In Ghana and Zaire, government intervention in the football realm resulted in some form of progress on a national and global scale (even if state autocratic tendencies remained present). In Zimbabwe, however, no progress was truly achieved despite its dictators tight control.
When Saturday Comes, a football magazine based in Europe, noted that in Zimbabwe, “the domestic game…is in deep crisis, and one family is held responsible: the Mugabes – Robert for crippling the country’s economy, and his nephew Leo for turning football into an extension of his uncle’s political agenda.”
Robert remains president of Zimbabwe to this day, but thankfully his nephew Leo was fired from his position as football head of Zimbabwe in 2003. In 2007, Jonathan Mashingaidze was also fired from Zimbabwe’s top football job on similar corruption charges. At a match between Kenya and Zimbabwe, nearly 40,000 Kenya supporters used the match as a political forum to chant, “Mugabe must go.”
Politics aside, Zimbabwe lacks football success. They’ve never qualified for a World Cup, and only recently did Zimbabwe qualify for the African Nation’s Cup in 2004 and 2006. Unfortunately, they were cut after the first round in both tournaments.  If a team is not behind it’s country’s leader, why should they bring the nation, and the dictator, glory on the pitch?
FIFA took much heat in November 2009 for allowing Robert Mugabe to pose with the World Cup trophy while touring all 53 African nations. Both sides took this as an opportunity to bring football back into the discussion of African politics. Mugabe, upon lifting the Cup, said: “Britain does not have any gold, and neither does Germany… I am tempted to think that it came from Africa, and from Zimbabwe, and was taken away by adventurers and shaped into this cup…I should not let it go because this could be our gold.” However, opposition groups clung to this moment in order to draw attention to Mugabe’s destructive legacy. Raymond Majongwe, the secretary general of the Progressive Teacher’s Union of Zimbabwe chastised FIFA, saying that “They could have sent a political message by keeping it away from Zimbabwe. But with this, Mugabe was able to say that the World Cup will come and go and he will still be there.”  Read the full article about the incident here.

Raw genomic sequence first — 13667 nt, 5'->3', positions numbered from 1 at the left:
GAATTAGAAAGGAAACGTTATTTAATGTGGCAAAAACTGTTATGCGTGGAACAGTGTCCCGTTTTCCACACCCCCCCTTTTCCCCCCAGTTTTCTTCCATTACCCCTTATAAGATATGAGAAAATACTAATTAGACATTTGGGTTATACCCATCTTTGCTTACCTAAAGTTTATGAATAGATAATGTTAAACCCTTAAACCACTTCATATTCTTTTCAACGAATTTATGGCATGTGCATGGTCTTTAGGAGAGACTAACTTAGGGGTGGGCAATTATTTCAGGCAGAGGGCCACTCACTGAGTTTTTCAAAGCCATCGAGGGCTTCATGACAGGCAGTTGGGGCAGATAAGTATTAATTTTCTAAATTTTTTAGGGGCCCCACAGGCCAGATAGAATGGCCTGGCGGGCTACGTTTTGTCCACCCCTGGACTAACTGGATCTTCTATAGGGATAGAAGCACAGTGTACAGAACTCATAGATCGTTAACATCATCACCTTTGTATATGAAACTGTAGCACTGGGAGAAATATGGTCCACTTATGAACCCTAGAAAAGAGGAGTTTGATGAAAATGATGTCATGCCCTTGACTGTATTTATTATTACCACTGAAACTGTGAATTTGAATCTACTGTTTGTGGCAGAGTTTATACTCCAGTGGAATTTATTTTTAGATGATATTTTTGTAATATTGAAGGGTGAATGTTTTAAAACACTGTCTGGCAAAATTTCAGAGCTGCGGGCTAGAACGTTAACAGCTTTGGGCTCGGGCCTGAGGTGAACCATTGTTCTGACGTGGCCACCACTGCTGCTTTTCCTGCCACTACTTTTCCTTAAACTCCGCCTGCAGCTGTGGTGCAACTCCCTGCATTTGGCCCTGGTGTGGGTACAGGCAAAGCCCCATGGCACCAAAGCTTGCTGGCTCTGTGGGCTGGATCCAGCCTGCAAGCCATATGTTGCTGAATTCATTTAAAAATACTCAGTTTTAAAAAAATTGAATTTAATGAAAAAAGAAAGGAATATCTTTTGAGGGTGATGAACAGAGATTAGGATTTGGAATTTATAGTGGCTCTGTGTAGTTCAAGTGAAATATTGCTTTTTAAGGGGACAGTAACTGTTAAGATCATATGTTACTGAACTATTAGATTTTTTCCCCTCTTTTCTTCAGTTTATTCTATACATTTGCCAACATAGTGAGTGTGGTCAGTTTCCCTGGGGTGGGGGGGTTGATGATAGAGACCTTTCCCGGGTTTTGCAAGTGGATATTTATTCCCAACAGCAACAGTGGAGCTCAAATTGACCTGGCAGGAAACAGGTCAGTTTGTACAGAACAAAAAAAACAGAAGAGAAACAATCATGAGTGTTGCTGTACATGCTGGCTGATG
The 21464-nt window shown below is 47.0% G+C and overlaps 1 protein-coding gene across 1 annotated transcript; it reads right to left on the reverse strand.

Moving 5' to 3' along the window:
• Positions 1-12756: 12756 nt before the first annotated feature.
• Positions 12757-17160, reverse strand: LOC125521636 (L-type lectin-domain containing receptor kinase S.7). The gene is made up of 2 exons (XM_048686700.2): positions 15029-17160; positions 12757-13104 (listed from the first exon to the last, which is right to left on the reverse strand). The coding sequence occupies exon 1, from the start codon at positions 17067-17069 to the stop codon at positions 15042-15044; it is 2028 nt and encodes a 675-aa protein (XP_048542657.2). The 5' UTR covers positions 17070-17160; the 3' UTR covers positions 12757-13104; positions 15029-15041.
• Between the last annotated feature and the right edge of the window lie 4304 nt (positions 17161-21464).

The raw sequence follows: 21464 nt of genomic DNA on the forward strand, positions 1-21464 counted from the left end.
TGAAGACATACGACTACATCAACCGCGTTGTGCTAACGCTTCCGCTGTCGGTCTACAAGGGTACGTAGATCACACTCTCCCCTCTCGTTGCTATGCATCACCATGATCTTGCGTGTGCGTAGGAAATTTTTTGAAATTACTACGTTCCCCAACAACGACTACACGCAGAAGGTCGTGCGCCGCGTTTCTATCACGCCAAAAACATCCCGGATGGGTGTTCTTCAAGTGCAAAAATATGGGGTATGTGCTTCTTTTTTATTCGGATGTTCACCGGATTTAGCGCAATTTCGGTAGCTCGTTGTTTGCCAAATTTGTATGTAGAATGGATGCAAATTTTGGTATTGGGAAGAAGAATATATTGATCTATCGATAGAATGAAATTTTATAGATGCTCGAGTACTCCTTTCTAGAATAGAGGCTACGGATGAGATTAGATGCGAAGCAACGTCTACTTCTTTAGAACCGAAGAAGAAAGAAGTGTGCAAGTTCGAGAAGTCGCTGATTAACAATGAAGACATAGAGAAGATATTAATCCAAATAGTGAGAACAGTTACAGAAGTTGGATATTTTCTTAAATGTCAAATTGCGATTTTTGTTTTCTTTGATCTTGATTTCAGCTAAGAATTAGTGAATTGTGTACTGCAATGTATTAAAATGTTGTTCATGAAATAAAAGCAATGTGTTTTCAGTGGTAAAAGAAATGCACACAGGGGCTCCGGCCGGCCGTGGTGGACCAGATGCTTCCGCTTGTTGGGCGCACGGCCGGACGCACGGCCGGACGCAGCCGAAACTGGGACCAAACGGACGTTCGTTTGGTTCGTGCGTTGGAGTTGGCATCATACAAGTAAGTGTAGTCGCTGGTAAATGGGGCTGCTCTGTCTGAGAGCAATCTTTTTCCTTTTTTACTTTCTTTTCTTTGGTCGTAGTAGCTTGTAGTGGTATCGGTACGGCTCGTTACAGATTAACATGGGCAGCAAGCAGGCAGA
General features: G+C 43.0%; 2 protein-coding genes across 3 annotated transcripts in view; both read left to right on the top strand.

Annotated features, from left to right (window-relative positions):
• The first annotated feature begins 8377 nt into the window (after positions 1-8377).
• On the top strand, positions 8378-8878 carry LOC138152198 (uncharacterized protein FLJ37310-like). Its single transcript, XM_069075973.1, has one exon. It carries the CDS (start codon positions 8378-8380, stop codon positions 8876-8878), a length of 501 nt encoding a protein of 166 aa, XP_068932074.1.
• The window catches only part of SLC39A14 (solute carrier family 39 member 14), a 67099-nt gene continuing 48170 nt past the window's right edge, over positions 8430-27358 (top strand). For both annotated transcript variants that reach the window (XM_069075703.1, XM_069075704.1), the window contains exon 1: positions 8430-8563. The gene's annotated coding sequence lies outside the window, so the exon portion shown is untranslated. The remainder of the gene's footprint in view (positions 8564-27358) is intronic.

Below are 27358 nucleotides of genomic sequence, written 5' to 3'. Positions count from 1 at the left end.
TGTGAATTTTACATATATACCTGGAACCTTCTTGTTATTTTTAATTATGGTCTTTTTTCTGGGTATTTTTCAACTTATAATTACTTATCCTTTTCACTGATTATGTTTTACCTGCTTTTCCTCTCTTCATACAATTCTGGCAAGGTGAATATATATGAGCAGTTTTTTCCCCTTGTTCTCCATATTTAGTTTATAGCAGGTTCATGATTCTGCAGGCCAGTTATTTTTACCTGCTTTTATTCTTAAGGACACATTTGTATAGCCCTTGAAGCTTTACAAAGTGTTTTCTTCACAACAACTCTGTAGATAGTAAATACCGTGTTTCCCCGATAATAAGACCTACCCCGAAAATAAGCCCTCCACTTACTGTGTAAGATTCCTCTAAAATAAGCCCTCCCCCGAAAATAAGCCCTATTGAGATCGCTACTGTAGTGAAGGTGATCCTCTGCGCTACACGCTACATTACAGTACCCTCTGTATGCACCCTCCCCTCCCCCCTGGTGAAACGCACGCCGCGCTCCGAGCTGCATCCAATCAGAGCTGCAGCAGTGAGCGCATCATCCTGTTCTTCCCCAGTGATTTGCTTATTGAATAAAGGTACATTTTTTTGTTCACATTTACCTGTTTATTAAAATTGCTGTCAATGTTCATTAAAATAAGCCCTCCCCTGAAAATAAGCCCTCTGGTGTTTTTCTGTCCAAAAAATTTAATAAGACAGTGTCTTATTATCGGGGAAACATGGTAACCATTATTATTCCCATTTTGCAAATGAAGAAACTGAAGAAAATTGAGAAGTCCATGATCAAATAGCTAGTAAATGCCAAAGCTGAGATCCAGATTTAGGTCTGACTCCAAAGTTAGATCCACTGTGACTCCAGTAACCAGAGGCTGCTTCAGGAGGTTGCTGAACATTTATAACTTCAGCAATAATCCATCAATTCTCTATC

Despite the machinations of Robert and Leo, the sport has also taken on a more grassroots political nature in Zimbabwe, and in 2006, the Uhuru Network, a group of community youth fighting for social justice, organized an impromptu, symbolic soccer tournament in the streets of Harare. Two teams, one representing the good “residents,” and the others the evil “local council,” battled for the ideals that the “residents” were sent to represent, in response to recent violence exacted by the Zimbabwe police on trade-union activists. This incident has little to do with football on a international scale, but that football is the chosen vehicle that activists are using to ignite social change shows its importance as part of the life ordinary Zimbabwean, and that the sport has not been corrupted to the point of no return by the government. The following YouTube video further illustrates such activism, blending the nation’s love of soccer with the fight against AIDS.
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 de Castella, Tom. (2003, February). Mugabe Family Values. When Saturday Comes, (192), Retrieved from http://www.wsc.co.uk/content/view/2591/29/
 Guma, Lance. (2008, June 18). Kenyan Football Fans Chant “Mugabe Must Go”. SW Radio Africa, Retrieved from http://allafrica.com/stories/200806181159
 Mungazi, Farayi. (2004, January 25). Zimbabwe 1-2 Egypt. BBC Sport Online, Retrieved from news.bbc.co.uk/sport2/hi/football/africa/3426337.stm
 SchNews. (2006, October 6). “I Did it My Zimbabwe: Strikes, Striking and Strikers in Mugabe’s Zimbabwe.” SchNews, (563), Retrieved from http://www.schnews.org.uk/archive/pdf/news563.pdf